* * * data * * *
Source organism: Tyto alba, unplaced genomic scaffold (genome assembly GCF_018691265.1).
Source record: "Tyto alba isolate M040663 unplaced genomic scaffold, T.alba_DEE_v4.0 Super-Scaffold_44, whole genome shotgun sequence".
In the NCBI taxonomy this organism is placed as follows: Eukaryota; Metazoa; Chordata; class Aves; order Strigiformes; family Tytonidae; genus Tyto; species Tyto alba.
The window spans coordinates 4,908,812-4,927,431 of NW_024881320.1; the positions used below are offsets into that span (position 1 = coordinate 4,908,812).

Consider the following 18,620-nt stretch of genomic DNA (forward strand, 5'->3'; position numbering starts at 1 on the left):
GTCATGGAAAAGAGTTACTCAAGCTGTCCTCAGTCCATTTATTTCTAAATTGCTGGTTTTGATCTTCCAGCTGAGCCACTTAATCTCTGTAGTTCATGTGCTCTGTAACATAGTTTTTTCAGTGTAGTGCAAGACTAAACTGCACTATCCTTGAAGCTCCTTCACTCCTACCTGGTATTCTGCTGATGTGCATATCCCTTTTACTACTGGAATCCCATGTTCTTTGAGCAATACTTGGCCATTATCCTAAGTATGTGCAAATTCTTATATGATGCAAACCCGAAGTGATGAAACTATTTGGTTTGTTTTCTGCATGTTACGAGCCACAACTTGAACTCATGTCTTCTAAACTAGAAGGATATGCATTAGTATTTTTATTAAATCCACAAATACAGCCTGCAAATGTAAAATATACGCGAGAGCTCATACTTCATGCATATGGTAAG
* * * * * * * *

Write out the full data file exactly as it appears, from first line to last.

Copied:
Source organism: Tyto alba, unplaced genomic scaffold (genome assembly GCF_018691265.1).
Source record: "Tyto alba isolate M040663 unplaced genomic scaffold, T.alba_DEE_v4.0 Super-Scaffold_44, whole genome shotgun sequence".
In the NCBI taxonomy this organism is placed as follows: Eukaryota; Metazoa; Chordata; class Aves; order Strigiformes; family Tytonidae; genus Tyto; species Tyto alba.
The window spans coordinates 4,908,812-4,927,431 of NW_024881320.1; the positions used below are offsets into that span (position 1 = coordinate 4,908,812).

Consider the following 18,620-nt stretch of genomic DNA (forward strand, 5'->3'; position numbering starts at 1 on the left):
GTCATGGAAAAGAGTTACTCAAGCTGTCCTCAGTCCATTTATTTCTAAATTGCTGGTTTTGATCTTCCAGCTGAGCCACTTAATCTCTGTAGTTCATGTGCTCTGTAACATAGTTTTTTCAGTGTAGTGCAAGACTAAACTGCACTATCCTTGAAGCTCCTTCACTCCTACCTGGTATTCTGCTGATGTGCATATCCCTTTTACTACTGGAATCCCATGTTCTTTGAGCAATACTTGGCCATTATCCTAAGTATGTGCAAATTCTTATATGATGCAAACCCGAAGTGATGAAACTATTTGGTTTGTTTTCTGCATGTTACGAGCCACAACTTGAACTCATGTCTTCTAAACTAGAAGGATATGCATTAGTATTTTTATTAAATCCACAAATACAGCCTGCAAATGTAAAATATACGCGAGAGCTCATACTTCATGCATATGGTAAG